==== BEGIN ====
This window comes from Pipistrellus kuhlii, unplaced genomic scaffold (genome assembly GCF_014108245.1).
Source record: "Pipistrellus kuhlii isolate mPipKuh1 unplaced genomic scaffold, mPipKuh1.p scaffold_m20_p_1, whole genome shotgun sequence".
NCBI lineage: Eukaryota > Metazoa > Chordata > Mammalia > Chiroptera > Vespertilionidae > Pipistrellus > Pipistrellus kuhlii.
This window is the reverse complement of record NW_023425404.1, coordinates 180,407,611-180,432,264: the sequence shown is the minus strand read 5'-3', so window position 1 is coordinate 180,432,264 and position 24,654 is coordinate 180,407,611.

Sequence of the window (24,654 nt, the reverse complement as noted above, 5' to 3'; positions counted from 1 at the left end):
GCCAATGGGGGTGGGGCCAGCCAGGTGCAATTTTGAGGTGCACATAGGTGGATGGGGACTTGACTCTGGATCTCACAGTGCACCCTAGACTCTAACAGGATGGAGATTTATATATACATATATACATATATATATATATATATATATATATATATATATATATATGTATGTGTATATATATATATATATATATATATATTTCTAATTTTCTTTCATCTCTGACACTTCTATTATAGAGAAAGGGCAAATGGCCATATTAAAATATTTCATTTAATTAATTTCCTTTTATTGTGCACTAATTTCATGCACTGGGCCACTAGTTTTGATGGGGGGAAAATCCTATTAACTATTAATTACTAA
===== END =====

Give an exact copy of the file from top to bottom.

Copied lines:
This window comes from Pipistrellus kuhlii, unplaced genomic scaffold (genome assembly GCF_014108245.1).
Source record: "Pipistrellus kuhlii isolate mPipKuh1 unplaced genomic scaffold, mPipKuh1.p scaffold_m20_p_1, whole genome shotgun sequence".
NCBI lineage: Eukaryota > Metazoa > Chordata > Mammalia > Chiroptera > Vespertilionidae > Pipistrellus > Pipistrellus kuhlii.
This window is the reverse complement of record NW_023425404.1, coordinates 180,407,611-180,432,264: the sequence shown is the minus strand read 5'-3', so window position 1 is coordinate 180,432,264 and position 24,654 is coordinate 180,407,611.

Sequence of the window (24,654 nt, the reverse complement as noted above, 5' to 3'; positions counted from 1 at the left end):
GCCAATGGGGGTGGGGCCAGCCAGGTGCAATTTTGAGGTGCACATAGGTGGATGGGGACTTGACTCTGGATCTCACAGTGCACCCTAGACTCTAACAGGATGGAGATTTATATATACATATATACATATATATATATATATATATATATATATATATATATATATGTATGTGTATATATATATATATATATATATATATTTCTAATTTTCTTTCATCTCTGACACTTCTATTATAGAGAAAGGGCAAATGGCCATATTAAAATATTTCATTTAATTAATTTCCTTTTATTGTGCACTAATTTCATGCACTGGGCCACTAGTTTTGATGGGGGGAAAATCCTATTAACTATTAATTACTAA